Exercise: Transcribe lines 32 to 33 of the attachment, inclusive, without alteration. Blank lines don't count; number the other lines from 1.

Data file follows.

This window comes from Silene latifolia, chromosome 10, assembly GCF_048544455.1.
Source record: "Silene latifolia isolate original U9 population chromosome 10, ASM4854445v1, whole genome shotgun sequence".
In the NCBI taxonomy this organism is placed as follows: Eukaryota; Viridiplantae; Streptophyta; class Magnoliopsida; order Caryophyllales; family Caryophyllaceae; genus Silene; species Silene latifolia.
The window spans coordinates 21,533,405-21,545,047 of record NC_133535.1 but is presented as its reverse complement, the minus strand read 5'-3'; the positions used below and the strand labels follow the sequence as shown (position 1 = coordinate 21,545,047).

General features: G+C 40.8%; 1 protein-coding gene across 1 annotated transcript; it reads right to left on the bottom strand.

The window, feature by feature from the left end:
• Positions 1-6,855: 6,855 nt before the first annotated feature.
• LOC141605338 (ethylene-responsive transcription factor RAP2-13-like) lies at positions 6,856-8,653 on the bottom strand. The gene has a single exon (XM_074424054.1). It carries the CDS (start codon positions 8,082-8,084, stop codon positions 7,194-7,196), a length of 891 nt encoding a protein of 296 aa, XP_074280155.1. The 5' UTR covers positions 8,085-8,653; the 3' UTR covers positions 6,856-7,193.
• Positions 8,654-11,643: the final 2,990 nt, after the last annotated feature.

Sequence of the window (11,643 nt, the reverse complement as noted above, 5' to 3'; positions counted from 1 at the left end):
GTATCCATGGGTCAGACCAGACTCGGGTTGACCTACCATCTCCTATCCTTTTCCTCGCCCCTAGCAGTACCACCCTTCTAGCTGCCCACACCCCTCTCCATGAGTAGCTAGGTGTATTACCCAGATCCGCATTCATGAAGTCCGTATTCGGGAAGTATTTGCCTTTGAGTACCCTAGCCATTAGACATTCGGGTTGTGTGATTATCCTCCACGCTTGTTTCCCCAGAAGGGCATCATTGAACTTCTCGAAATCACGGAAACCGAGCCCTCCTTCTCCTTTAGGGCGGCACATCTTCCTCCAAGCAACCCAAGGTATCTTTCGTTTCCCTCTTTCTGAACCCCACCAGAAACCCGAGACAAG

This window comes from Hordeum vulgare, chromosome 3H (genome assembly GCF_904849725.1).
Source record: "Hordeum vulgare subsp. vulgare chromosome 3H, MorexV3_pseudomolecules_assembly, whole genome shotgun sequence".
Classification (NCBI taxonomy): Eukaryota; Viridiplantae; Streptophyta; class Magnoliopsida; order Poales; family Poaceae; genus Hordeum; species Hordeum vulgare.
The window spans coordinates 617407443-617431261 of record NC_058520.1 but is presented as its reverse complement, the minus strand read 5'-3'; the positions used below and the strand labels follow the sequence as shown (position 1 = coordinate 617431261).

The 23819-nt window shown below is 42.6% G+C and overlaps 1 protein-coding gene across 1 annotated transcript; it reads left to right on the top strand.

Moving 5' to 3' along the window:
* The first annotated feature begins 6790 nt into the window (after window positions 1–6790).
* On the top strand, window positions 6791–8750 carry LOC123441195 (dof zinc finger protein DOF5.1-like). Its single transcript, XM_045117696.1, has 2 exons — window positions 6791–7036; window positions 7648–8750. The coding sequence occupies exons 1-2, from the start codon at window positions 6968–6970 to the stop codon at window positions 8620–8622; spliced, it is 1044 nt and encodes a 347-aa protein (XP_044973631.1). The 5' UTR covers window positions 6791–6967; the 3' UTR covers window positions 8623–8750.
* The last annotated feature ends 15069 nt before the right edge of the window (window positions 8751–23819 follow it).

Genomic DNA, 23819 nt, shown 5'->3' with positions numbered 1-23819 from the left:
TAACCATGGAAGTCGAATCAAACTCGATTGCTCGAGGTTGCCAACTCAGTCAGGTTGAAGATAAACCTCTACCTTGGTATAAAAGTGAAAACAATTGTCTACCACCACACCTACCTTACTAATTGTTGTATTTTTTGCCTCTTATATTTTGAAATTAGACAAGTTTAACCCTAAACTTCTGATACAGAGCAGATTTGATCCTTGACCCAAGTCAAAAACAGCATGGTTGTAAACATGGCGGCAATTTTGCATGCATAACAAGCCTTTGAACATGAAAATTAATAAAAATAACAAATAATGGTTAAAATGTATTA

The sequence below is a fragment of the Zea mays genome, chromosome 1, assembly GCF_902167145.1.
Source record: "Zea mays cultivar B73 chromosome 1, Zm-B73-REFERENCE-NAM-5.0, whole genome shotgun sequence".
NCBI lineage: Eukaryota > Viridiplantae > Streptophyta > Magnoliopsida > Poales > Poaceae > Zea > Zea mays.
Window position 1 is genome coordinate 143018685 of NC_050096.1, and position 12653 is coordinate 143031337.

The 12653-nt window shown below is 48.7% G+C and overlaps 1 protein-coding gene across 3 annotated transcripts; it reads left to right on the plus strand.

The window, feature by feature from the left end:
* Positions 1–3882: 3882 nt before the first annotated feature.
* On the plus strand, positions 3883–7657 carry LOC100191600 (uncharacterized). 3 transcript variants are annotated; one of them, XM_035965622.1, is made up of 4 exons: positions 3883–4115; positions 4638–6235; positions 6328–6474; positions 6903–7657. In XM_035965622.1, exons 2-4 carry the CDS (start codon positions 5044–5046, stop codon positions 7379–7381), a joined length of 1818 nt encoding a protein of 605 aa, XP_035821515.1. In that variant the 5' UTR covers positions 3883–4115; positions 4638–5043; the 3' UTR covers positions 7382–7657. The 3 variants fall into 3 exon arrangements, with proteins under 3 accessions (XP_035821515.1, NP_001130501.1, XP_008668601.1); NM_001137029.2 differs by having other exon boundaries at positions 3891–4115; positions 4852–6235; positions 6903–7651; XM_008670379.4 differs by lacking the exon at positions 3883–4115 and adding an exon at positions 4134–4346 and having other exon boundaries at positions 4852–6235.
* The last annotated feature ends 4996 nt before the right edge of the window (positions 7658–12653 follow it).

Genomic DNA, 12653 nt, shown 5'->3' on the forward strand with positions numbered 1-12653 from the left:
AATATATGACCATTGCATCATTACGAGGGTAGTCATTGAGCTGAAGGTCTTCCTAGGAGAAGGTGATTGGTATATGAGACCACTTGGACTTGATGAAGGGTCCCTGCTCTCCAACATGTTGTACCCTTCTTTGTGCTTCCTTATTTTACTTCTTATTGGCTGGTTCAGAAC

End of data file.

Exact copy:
Genomic DNA, 12653 nt, shown 5'->3' on the forward strand with positions numbered 1-12653 from the left:
AATATATGACCATTGCATCATTACGAGGGTAGTCATTGAGCTGAAGGTCTTCCTAGGAGAAGGTGATTGGTATATGAGACCACTTGGACTTGATGAAGGGTCCCTGCTCTCCAACATGTTGTACCCTTCTTTGTGCTTCCTTATTTTACTTCTTATTGGCTGGTTCAGAAC